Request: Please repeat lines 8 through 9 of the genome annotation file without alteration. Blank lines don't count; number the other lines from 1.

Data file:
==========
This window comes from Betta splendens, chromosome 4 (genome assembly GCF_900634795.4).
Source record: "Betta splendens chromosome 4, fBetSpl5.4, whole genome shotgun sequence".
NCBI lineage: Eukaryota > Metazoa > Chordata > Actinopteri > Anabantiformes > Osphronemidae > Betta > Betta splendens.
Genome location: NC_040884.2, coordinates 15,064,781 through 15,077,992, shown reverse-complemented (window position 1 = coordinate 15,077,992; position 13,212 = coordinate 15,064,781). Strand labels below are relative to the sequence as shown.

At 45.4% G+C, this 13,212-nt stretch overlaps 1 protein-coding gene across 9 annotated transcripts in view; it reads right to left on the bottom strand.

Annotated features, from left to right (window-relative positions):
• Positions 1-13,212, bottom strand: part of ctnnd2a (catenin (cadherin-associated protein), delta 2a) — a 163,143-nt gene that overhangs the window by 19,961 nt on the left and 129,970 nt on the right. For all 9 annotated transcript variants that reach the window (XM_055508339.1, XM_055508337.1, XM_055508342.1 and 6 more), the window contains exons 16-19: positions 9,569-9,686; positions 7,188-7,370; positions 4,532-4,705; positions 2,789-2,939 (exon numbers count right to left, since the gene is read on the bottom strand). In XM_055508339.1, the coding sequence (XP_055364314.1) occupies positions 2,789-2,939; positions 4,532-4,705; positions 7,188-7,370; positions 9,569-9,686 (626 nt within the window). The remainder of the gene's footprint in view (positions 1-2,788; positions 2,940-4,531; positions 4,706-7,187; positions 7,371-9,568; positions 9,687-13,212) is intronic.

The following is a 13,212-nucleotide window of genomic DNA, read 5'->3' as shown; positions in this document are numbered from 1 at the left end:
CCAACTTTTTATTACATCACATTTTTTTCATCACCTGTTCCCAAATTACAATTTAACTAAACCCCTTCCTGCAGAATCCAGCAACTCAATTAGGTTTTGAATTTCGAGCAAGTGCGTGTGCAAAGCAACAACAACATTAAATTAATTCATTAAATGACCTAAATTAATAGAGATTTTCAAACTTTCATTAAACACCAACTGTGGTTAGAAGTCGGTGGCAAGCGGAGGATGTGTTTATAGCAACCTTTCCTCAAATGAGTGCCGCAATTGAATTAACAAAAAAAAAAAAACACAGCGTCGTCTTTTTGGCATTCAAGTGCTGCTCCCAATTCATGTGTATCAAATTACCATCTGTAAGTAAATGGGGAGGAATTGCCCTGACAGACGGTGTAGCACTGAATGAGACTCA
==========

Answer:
The following is a 13,212-nucleotide window of genomic DNA, read 5'->3' as shown; positions in this document are numbered from 1 at the left end:
CCAACTTTTTATTACATCACATTTTTTTCATCACCTGTTCCCAAATTACAATTTAACTAAACCCCTTCCTGCAGAATCCAGCAACTCAATTAGGTTTTGAATTTCGAGCAAGTGCGTGTGCAAAGCAACAACAACATTAAATTAATTCATTAAATGACCTAAATTAATAGAGATTTTCAAACTTTCATTAAACACCAACTGTGGTTAGAAGTCGGTGGCAAGCGGAGGATGTGTTTATAGCAACCTTTCCTCAAATGAGTGCCGCAATTGAATTAACAAAAAAAAAAAAACACAGCGTCGTCTTTTTGGCATTCAAGTGCTGCTCCCAATTCATGTGTATCAAATTACCATCTGTAAGTAAATGGGGAGGAATTGCCCTGACAGACGGTGTAGCACTGAATGAGACTCA